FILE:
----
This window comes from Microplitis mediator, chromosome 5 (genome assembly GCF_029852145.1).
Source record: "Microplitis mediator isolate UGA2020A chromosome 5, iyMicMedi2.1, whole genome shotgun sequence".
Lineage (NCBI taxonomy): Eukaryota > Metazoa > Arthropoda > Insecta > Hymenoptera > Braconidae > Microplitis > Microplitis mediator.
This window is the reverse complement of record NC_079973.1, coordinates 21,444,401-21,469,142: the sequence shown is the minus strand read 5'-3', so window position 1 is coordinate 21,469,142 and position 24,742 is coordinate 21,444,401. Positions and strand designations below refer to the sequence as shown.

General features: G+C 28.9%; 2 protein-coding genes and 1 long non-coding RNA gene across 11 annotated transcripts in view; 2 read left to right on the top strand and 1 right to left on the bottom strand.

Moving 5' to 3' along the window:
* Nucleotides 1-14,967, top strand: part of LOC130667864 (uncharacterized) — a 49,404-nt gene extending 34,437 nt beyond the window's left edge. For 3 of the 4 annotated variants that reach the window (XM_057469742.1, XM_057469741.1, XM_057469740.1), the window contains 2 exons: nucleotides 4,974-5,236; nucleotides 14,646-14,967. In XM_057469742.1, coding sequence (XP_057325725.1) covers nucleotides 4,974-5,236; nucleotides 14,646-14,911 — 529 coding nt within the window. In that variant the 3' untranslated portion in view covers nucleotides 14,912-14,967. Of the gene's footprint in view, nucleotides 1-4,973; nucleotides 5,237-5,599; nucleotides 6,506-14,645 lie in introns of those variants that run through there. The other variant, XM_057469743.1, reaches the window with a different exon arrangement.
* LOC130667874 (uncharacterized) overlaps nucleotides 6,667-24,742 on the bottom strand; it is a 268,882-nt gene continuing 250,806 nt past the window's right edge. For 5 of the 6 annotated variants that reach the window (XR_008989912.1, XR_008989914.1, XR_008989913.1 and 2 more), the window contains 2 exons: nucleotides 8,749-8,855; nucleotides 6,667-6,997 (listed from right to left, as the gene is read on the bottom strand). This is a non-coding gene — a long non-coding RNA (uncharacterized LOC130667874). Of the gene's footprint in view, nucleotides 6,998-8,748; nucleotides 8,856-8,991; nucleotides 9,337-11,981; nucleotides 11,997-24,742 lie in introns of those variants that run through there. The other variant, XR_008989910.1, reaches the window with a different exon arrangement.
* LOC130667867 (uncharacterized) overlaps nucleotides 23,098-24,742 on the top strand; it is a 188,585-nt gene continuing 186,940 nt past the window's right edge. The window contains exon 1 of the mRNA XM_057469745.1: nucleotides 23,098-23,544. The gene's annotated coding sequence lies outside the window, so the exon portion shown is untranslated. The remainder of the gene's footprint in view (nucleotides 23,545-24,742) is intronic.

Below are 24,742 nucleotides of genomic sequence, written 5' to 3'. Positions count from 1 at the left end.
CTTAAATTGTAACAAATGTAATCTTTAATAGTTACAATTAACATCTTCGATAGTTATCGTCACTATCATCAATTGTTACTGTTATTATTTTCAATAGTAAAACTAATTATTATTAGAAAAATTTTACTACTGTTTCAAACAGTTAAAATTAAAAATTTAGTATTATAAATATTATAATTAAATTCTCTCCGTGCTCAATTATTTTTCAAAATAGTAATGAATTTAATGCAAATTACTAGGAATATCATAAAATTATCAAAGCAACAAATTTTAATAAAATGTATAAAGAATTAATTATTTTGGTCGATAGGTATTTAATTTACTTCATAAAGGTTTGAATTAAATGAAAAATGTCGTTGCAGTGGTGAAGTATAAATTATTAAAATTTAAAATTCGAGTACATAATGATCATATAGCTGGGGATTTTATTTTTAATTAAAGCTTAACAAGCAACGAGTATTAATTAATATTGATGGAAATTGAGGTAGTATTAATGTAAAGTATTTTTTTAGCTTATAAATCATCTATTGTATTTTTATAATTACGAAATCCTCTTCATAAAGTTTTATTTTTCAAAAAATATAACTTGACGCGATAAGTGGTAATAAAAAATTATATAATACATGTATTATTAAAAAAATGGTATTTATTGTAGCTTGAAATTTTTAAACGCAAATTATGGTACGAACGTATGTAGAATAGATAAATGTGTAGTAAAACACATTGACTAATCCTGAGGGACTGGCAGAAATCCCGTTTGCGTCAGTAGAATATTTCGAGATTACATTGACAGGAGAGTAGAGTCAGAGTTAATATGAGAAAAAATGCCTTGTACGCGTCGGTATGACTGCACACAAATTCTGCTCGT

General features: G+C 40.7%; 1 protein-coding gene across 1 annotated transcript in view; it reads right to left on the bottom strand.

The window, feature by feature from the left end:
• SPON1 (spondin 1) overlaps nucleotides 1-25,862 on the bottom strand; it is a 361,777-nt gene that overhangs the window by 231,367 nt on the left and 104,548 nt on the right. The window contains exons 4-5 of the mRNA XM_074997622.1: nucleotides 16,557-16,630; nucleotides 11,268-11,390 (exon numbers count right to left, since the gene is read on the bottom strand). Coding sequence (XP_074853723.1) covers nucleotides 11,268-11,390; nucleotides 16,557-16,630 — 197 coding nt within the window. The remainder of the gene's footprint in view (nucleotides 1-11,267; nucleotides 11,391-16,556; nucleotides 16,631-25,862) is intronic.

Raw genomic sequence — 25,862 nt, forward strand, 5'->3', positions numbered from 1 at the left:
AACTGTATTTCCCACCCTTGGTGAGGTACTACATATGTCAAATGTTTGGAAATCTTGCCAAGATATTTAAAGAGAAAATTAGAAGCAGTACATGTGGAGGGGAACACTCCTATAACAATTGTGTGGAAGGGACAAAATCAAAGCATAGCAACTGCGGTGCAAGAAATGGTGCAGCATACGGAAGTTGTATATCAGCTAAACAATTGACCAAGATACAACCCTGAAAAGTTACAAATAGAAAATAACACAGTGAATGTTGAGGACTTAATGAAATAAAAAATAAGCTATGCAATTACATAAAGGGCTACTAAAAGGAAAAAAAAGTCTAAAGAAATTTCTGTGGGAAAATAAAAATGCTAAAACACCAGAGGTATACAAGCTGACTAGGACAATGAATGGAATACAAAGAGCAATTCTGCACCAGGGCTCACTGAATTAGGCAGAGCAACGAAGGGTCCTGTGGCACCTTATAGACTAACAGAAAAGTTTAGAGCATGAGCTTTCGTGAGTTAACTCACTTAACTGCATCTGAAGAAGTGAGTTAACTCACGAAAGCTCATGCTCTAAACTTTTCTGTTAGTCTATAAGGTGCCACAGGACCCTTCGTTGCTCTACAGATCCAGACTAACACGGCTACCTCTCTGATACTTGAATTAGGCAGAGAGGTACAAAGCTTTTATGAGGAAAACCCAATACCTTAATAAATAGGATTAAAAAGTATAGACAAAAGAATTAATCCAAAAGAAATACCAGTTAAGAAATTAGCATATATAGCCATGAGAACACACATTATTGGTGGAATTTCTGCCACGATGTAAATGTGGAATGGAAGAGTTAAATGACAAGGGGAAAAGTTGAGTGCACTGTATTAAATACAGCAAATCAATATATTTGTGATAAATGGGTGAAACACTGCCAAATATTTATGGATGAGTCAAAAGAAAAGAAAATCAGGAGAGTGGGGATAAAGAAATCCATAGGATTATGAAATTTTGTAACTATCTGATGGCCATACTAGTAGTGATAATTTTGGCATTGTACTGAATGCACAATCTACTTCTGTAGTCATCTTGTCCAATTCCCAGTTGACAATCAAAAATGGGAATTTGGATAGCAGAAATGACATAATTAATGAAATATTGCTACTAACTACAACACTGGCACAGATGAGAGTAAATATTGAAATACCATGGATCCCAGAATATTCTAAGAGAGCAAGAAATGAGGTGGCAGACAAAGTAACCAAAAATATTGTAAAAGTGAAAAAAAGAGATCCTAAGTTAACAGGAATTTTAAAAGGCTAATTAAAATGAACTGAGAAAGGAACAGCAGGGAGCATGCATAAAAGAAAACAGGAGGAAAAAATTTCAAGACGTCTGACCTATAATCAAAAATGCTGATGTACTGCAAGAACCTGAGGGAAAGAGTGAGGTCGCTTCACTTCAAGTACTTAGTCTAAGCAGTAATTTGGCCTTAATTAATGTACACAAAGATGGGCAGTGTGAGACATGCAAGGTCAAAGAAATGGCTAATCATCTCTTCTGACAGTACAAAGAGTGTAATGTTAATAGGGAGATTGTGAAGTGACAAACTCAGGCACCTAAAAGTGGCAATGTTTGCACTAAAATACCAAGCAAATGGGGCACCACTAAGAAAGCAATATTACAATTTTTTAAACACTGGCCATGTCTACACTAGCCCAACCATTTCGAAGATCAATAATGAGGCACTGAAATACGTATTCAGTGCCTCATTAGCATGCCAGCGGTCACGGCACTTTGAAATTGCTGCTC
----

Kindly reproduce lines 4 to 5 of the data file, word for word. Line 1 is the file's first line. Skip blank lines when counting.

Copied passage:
This window is the reverse complement of record NC_079973.1, coordinates 21,444,401-21,469,142: the sequence shown is the minus strand read 5'-3', so window position 1 is coordinate 21,469,142 and position 24,742 is coordinate 21,444,401. Positions and strand designations below refer to the sequence as shown.

General features: G+C 28.9%; 2 protein-coding genes and 1 long non-coding RNA gene across 11 annotated transcripts in view; 2 read left to right on the top strand and 1 right to left on the bottom strand.